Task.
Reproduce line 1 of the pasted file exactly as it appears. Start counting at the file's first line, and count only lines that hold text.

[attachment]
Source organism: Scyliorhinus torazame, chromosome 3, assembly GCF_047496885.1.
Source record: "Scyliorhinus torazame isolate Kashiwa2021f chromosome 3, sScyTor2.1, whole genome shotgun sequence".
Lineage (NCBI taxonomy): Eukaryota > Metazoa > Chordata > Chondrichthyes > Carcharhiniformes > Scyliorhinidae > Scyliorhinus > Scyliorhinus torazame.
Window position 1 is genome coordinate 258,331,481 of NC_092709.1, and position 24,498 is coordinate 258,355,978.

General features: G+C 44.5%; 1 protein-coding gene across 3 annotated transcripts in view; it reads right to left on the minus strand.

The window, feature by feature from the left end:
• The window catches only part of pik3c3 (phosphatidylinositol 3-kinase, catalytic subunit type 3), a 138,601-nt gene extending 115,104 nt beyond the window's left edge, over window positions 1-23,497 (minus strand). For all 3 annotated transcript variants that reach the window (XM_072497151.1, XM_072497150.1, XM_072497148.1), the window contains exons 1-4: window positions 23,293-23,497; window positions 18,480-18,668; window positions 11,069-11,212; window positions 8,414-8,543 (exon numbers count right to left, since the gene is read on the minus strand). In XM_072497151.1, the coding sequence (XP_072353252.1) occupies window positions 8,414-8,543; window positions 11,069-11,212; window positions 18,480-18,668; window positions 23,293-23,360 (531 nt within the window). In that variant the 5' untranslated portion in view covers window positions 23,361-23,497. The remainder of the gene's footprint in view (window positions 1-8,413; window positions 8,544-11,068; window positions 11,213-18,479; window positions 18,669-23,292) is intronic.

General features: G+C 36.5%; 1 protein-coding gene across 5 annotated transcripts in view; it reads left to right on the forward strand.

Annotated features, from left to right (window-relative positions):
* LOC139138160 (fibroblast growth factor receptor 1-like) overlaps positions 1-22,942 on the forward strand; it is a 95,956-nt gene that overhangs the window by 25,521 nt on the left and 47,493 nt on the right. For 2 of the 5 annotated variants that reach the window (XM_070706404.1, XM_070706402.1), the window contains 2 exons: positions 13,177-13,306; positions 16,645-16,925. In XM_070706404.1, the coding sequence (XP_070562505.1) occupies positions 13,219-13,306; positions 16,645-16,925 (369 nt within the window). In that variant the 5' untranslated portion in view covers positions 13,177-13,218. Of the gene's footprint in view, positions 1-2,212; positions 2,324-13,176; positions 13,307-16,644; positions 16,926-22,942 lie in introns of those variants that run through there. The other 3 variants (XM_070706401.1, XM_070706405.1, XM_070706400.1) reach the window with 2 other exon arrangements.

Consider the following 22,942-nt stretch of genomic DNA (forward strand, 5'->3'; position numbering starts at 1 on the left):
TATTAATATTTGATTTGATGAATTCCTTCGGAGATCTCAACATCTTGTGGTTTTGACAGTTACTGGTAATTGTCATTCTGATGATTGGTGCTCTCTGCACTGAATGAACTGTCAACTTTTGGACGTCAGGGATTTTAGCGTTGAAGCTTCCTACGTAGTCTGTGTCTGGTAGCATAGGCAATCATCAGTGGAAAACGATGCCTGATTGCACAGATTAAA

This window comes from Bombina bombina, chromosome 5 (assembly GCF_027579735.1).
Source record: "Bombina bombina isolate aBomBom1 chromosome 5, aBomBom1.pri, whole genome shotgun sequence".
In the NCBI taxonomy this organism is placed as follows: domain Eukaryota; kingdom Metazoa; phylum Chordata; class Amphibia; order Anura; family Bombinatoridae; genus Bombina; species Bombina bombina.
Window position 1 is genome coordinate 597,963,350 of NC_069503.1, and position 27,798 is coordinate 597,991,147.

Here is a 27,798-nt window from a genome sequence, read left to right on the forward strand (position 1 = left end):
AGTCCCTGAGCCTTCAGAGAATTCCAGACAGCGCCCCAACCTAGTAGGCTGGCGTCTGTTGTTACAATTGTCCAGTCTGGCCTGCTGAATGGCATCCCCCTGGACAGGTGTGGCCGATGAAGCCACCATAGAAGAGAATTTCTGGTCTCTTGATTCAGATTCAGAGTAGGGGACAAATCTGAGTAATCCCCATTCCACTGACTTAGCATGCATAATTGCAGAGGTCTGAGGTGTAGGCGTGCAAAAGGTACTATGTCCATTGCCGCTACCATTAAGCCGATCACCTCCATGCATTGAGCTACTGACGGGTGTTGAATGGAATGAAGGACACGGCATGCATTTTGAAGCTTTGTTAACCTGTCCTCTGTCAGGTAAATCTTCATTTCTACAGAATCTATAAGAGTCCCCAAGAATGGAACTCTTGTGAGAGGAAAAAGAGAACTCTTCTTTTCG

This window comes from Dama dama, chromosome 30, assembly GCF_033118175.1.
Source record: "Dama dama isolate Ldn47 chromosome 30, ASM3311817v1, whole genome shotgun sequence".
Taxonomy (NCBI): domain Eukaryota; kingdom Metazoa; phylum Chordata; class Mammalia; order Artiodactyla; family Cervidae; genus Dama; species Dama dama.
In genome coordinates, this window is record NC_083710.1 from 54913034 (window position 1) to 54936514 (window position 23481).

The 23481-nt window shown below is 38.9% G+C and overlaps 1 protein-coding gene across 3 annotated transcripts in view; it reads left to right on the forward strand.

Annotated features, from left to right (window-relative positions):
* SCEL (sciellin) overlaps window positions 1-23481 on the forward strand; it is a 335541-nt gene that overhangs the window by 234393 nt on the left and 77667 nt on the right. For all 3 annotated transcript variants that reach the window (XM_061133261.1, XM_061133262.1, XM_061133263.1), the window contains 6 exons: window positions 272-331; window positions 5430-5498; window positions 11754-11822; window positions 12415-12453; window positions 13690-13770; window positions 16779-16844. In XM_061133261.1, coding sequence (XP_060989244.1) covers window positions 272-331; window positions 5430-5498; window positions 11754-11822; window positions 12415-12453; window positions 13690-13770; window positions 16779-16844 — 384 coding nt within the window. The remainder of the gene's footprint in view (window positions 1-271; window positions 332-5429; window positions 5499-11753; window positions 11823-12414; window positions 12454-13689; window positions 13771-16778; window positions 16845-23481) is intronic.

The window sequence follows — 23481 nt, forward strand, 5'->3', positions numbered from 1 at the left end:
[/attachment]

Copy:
Source organism: Scyliorhinus torazame, chromosome 3, assembly GCF_047496885.1.